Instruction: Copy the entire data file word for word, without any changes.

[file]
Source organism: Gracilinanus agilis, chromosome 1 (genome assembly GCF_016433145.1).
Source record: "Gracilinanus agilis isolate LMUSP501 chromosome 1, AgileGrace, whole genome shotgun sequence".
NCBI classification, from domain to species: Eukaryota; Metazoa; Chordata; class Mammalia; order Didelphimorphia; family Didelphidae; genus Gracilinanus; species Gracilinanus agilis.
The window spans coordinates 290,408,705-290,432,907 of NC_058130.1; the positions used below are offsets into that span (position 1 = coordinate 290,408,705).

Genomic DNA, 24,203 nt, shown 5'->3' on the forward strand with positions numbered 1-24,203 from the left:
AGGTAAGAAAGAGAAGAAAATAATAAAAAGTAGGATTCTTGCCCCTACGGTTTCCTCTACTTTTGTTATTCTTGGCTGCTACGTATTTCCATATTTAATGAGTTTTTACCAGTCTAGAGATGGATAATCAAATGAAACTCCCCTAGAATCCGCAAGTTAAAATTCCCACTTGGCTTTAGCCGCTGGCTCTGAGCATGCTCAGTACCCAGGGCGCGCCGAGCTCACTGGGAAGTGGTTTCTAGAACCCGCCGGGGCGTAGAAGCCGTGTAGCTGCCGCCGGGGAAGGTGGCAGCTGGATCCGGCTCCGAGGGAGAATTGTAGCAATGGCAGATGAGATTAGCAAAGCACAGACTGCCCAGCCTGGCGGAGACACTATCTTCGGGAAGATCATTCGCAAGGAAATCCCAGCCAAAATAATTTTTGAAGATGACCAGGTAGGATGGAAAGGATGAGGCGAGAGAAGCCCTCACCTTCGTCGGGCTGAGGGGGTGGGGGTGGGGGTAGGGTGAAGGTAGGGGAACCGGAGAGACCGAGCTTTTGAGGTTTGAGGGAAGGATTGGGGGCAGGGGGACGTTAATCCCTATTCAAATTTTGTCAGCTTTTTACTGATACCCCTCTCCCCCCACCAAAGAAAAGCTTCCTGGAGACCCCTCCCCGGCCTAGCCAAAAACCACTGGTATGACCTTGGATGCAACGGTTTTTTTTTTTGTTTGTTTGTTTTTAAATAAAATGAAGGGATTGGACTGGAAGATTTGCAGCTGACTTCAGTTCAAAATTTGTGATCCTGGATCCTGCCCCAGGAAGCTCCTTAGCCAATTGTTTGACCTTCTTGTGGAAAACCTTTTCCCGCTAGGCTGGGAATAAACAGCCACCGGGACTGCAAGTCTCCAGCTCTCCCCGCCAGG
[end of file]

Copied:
Source organism: Gracilinanus agilis, chromosome 1 (genome assembly GCF_016433145.1).
Source record: "Gracilinanus agilis isolate LMUSP501 chromosome 1, AgileGrace, whole genome shotgun sequence".
NCBI classification, from domain to species: Eukaryota; Metazoa; Chordata; class Mammalia; order Didelphimorphia; family Didelphidae; genus Gracilinanus; species Gracilinanus agilis.
The window spans coordinates 290,408,705-290,432,907 of NC_058130.1; the positions used below are offsets into that span (position 1 = coordinate 290,408,705).

Genomic DNA, 24,203 nt, shown 5'->3' on the forward strand with positions numbered 1-24,203 from the left:
AGGTAAGAAAGAGAAGAAAATAATAAAAAGTAGGATTCTTGCCCCTACGGTTTCCTCTACTTTTGTTATTCTTGGCTGCTACGTATTTCCATATTTAATGAGTTTTTACCAGTCTAGAGATGGATAATCAAATGAAACTCCCCTAGAATCCGCAAGTTAAAATTCCCACTTGGCTTTAGCCGCTGGCTCTGAGCATGCTCAGTACCCAGGGCGCGCCGAGCTCACTGGGAAGTGGTTTCTAGAACCCGCCGGGGCGTAGAAGCCGTGTAGCTGCCGCCGGGGAAGGTGGCAGCTGGATCCGGCTCCGAGGGAGAATTGTAGCAATGGCAGATGAGATTAGCAAAGCACAGACTGCCCAGCCTGGCGGAGACACTATCTTCGGGAAGATCATTCGCAAGGAAATCCCAGCCAAAATAATTTTTGAAGATGACCAGGTAGGATGGAAAGGATGAGGCGAGAGAAGCCCTCACCTTCGTCGGGCTGAGGGGGTGGGGGTGGGGGTAGGGTGAAGGTAGGGGAACCGGAGAGACCGAGCTTTTGAGGTTTGAGGGAAGGATTGGGGGCAGGGGGACGTTAATCCCTATTCAAATTTTGTCAGCTTTTTACTGATACCCCTCTCCCCCCACCAAAGAAAAGCTTCCTGGAGACCCCTCCCCGGCCTAGCCAAAAACCACTGGTATGACCTTGGATGCAACGGTTTTTTTTTTTGTTTGTTTGTTTTTAAATAAAATGAAGGGATTGGACTGGAAGATTTGCAGCTGACTTCAGTTCAAAATTTGTGATCCTGGATCCTGCCCCAGGAAGCTCCTTAGCCAATTGTTTGACCTTCTTGTGGAAAACCTTTTCCCGCTAGGCTGGGAATAAACAGCCACCGGGACTGCAAGTCTCCAGCTCTCCCCGCCAGG